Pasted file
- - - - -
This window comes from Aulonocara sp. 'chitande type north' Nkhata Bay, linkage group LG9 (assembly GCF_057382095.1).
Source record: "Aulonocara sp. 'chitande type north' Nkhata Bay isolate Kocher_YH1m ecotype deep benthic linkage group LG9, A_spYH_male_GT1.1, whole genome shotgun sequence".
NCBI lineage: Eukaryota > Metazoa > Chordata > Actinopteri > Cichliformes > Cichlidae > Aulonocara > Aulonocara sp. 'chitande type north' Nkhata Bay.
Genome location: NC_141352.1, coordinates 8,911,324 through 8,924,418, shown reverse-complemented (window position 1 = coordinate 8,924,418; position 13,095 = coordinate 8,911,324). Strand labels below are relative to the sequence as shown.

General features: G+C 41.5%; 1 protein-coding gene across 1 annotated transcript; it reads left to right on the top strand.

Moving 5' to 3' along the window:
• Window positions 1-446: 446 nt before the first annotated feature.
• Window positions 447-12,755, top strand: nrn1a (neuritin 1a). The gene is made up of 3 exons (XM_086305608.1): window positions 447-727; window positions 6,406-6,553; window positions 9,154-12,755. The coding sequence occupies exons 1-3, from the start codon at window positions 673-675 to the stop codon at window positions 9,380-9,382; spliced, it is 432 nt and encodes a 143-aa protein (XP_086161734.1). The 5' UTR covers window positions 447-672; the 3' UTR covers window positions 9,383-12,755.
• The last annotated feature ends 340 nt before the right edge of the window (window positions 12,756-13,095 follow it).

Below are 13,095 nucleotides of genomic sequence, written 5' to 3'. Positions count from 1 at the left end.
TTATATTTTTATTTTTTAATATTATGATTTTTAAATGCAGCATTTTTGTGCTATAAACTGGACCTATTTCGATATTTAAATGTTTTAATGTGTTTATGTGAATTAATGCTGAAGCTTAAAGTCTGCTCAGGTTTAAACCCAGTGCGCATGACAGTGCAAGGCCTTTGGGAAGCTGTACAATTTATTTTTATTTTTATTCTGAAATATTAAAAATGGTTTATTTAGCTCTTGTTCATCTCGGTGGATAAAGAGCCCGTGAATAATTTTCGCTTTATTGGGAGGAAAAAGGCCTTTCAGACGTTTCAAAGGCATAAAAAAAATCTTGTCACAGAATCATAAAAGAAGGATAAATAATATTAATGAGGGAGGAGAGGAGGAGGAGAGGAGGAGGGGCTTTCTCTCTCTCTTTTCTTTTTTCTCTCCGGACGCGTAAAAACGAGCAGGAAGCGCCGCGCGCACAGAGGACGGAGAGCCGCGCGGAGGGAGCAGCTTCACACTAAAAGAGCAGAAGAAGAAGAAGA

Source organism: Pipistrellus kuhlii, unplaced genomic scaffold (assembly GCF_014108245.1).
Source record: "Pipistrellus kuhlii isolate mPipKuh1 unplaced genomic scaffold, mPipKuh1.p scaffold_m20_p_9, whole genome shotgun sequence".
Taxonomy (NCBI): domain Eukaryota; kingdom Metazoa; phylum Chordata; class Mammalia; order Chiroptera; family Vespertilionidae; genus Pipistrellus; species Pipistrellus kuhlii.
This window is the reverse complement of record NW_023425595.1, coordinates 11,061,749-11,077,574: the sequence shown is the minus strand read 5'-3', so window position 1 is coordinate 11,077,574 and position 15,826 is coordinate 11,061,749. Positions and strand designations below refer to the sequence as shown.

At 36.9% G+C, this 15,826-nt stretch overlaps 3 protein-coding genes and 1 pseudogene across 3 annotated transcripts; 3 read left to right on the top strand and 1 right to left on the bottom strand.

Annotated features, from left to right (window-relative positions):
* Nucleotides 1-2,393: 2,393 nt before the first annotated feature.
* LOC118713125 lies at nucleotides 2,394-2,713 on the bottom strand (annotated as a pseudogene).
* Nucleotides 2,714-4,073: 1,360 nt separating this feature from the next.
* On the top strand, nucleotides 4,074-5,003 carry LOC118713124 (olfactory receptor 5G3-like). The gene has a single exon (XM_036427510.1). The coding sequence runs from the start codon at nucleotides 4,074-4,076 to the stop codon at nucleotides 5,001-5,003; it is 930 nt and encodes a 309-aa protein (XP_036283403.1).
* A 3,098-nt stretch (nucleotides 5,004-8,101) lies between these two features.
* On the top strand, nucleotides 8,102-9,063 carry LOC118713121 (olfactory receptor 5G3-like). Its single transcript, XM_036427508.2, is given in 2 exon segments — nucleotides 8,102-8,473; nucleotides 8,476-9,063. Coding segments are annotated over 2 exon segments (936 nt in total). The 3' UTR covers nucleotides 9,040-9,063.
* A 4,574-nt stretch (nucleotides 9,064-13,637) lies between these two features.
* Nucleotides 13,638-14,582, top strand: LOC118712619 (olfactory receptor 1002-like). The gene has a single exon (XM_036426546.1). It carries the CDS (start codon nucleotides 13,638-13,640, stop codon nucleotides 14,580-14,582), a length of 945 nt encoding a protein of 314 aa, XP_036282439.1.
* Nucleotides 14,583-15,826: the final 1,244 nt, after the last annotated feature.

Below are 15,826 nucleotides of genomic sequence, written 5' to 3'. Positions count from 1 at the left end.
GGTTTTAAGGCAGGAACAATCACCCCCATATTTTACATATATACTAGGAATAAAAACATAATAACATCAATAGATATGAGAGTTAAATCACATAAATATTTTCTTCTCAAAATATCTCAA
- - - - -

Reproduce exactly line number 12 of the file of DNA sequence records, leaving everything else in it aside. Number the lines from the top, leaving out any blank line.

Source organism: Pipistrellus kuhlii, unplaced genomic scaffold (assembly GCF_014108245.1).